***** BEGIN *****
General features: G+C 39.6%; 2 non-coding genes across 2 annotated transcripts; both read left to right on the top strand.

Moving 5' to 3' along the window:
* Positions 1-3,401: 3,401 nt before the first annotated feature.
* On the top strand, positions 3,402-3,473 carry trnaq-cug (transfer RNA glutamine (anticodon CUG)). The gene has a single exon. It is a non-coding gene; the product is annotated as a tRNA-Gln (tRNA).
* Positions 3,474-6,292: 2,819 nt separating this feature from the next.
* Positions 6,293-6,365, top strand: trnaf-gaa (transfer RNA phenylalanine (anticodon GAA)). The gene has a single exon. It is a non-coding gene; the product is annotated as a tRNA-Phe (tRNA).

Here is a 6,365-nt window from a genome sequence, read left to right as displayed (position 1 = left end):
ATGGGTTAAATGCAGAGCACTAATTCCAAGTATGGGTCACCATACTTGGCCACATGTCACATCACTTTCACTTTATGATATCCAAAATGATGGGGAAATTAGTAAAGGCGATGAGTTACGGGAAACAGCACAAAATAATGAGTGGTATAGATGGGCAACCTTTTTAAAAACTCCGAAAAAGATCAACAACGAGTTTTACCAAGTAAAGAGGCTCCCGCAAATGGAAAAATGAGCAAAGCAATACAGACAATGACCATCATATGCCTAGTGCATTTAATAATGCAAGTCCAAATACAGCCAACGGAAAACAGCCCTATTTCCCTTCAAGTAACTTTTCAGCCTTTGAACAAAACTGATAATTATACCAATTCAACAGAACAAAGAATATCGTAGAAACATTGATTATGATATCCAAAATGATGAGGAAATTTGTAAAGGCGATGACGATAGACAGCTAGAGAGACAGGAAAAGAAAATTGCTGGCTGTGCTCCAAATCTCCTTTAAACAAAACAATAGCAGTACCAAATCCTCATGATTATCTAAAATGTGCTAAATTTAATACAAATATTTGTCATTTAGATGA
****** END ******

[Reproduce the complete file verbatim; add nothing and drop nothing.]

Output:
General features: G+C 39.6%; 2 non-coding genes across 2 annotated transcripts; both read left to right on the top strand.

Moving 5' to 3' along the window:
* Positions 1-3,401: 3,401 nt before the first annotated feature.
* On the top strand, positions 3,402-3,473 carry trnaq-cug (transfer RNA glutamine (anticodon CUG)). The gene has a single exon. It is a non-coding gene; the product is annotated as a tRNA-Gln (tRNA).
* Positions 3,474-6,292: 2,819 nt separating this feature from the next.
* Positions 6,293-6,365, top strand: trnaf-gaa (transfer RNA phenylalanine (anticodon GAA)). The gene has a single exon. It is a non-coding gene; the product is annotated as a tRNA-Phe (tRNA).

Here is a 6,365-nt window from a genome sequence, read left to right as displayed (position 1 = left end):
ATGGGTTAAATGCAGAGCACTAATTCCAAGTATGGGTCACCATACTTGGCCACATGTCACATCACTTTCACTTTATGATATCCAAAATGATGGGGAAATTAGTAAAGGCGATGAGTTACGGGAAACAGCACAAAATAATGAGTGGTATAGATGGGCAACCTTTTTAAAAACTCCGAAAAAGATCAACAACGAGTTTTACCAAGTAAAGAGGCTCCCGCAAATGGAAAAATGAGCAAAGCAATACAGACAATGACCATCATATGCCTAGTGCATTTAATAATGCAAGTCCAAATACAGCCAACGGAAAACAGCCCTATTTCCCTTCAAGTAACTTTTCAGCCTTTGAACAAAACTGATAATTATACCAATTCAACAGAACAAAGAATATCGTAGAAACATTGATTATGATATCCAAAATGATGAGGAAATTTGTAAAGGCGATGACGATAGACAGCTAGAGAGACAGGAAAAGAAAATTGCTGGCTGTGCTCCAAATCTCCTTTAAACAAAACAATAGCAGTACCAAATCCTCATGATTATCTAAAATGTGCTAAATTTAATACAAATATTTGTCATTTAGATGA